Column by Hallie Beard, Junior from Louisville, Ky.

Once, my mother pointed out to me that as soon as we are taught to do something, we’re then taught how not to do it.

A child learns how to speak and immediately how not to speak; how to dress and how not to dress; how to think and how not to think.

I’ve been reminded of this observation numerous times in my life since she explained it to me, and last week, I was reminded again.

As I hope all of my readers know, students from Murray State and other Kentucky universities went to Frankfort, Kentucky last Thursday for the March for Higher Education, a protest against Gov. Matt Bevin’s budget cuts.

While we can’t know right now if our presence made a difference, I truly believe it did; legislators were well aware of our actions and some even joined the shivering crowd to share messages of support.

In general, we received positive feedback and much-needed support from fellow students and professors leading up to the march, as well as during it.

Professors canceled classes, students raised money and rival universities came together all for this cause. Despite all our support, though, I still encountered students at Murray State who seemed to think our efforts wouldn’t matter – that this problem Gov. Bevin has thrown at us is just too big to fix.

This is where my mother’s point comes in: older adults (and pretentious students) love to destroy college students for their political apathy or ignorance and tell them to get involved, usually only in the form of voting (and only with regard to the act of voting itself – never mind the part about actually knowing and believing in a candidate’s platform).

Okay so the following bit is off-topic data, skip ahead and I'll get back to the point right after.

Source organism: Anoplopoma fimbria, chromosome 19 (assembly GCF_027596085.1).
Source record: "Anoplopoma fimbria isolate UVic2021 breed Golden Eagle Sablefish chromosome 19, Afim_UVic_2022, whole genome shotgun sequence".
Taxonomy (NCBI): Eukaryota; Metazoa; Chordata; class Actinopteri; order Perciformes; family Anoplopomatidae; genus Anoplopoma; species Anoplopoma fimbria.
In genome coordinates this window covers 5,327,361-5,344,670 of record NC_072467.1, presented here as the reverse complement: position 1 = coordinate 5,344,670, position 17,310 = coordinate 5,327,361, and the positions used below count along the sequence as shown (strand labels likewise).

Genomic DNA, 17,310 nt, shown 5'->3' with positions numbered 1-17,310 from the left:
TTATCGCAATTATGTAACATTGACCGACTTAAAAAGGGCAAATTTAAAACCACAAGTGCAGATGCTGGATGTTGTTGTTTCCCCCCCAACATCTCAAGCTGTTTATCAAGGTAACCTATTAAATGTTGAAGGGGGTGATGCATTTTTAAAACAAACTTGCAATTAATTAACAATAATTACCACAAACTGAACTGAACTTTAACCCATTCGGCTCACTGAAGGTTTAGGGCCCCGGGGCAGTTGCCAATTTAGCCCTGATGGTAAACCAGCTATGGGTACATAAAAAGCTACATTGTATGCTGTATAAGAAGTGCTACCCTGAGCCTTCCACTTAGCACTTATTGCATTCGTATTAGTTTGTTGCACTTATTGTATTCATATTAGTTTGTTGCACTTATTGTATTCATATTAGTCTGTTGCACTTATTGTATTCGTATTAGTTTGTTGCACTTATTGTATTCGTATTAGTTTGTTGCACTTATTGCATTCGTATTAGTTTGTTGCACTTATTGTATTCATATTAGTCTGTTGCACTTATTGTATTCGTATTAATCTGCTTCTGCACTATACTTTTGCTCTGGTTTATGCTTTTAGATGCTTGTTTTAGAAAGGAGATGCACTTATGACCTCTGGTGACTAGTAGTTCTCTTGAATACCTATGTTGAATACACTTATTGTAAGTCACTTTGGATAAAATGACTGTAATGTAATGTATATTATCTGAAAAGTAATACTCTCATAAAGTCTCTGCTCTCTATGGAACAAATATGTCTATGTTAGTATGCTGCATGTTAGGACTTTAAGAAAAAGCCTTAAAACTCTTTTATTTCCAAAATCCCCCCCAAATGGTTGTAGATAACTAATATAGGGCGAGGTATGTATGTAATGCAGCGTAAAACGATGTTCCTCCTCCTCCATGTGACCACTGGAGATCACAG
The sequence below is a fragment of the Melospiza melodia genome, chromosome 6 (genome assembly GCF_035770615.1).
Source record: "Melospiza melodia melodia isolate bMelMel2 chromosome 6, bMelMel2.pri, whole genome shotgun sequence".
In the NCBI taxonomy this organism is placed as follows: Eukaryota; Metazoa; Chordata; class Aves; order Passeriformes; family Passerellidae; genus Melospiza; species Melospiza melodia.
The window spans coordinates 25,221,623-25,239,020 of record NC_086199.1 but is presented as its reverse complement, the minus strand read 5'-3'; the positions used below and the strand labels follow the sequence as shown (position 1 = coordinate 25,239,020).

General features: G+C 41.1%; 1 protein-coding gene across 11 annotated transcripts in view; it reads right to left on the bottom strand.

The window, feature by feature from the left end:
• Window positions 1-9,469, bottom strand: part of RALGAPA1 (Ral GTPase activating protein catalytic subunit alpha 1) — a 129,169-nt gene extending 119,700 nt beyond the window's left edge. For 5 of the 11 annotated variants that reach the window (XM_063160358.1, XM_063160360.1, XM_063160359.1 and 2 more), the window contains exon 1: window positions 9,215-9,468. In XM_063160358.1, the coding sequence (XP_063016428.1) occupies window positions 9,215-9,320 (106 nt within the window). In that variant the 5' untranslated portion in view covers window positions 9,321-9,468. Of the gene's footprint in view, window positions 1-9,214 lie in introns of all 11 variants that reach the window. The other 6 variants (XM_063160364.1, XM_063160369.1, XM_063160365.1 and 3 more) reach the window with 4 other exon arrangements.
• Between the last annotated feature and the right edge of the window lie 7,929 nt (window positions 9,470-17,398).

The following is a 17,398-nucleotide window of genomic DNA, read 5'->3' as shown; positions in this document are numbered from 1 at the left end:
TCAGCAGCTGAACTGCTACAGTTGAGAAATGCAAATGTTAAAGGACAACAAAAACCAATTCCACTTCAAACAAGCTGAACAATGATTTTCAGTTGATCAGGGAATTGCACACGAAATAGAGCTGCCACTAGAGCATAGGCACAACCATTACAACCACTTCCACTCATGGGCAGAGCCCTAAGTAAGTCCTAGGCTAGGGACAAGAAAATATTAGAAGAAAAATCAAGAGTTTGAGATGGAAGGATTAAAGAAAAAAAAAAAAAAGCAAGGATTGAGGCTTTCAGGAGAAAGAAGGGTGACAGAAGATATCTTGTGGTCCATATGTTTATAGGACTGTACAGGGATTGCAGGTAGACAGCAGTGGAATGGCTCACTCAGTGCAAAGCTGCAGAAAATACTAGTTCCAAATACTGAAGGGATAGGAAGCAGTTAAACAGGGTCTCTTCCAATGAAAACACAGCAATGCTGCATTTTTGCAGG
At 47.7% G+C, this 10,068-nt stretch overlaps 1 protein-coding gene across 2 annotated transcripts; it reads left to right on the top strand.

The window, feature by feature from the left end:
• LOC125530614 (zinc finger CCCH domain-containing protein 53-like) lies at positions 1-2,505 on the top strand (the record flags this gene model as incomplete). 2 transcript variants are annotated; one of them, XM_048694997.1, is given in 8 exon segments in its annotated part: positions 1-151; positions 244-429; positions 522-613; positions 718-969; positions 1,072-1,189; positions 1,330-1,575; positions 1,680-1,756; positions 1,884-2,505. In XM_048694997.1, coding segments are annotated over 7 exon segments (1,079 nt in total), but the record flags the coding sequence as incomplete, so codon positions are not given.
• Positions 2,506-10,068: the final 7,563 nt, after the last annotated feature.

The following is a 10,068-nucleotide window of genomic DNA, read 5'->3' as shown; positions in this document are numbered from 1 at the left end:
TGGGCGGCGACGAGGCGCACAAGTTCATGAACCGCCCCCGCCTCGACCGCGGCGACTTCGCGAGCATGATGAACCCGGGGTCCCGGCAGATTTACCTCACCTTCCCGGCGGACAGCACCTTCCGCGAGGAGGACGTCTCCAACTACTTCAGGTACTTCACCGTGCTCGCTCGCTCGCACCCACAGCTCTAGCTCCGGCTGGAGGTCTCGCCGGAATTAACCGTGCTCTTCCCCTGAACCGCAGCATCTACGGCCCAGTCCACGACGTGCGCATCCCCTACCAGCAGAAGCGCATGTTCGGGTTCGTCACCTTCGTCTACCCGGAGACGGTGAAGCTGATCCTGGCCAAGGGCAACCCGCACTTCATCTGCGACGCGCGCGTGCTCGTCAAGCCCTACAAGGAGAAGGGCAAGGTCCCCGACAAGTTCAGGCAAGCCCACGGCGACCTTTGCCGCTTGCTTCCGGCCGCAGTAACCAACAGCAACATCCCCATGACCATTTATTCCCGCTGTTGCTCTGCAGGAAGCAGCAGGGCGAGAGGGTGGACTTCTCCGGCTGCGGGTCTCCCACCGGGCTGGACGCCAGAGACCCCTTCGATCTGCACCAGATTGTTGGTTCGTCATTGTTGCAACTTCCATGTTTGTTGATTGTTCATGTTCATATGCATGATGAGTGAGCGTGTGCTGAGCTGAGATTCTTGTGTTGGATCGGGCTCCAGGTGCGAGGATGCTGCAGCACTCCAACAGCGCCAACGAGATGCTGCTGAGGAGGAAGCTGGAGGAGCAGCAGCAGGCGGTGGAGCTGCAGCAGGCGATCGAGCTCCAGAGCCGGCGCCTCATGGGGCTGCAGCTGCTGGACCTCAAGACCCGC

I’m not saying their preachy efforts are displaced at times; students our age should be encouraged to take action on beliefs they’ve thoroughly examined and defended. But as soon as we’re told to get political and make our voices heard, someone chimes in to say, “No, not like that – that won’t work,” itching for the silent addition of, “You childish fool!”

Let me be clear that I do not hold myself, or any of the students who attended the march, to be superior to those students or adults who thought we wasted our time on those Capitol steps.

I’m not entirely sure I would have attended the march as a freshman or if I would have joined those who scoffed at our attempts.

I’m hoping those who didn’t attend (and didn’t want to attend) have a change of heart, see the value in our actions and start taking action, too. That, or introduce an alternate plan.

We cannot criticize those who take responsive action without offering other suggestions or explaining why the action or cause itself is faulty. That would be like telling a child not to say a curse word just because it’s bad and children shouldn’t say bad things – but we definitely don’t do that.

There will always be students who need to be pushed when it comes to critical thinking and acting on beliefs, just as there will always be adults who deserve the same prodding. But don’t paint us all with the same brush, and don’t say we don’t know what we’re doing.

We listen. We react. We speak when spoken to and spoken at. If we’re doing something unfavorable, it’s only because we do what we’re told.

Stay woke, y’all.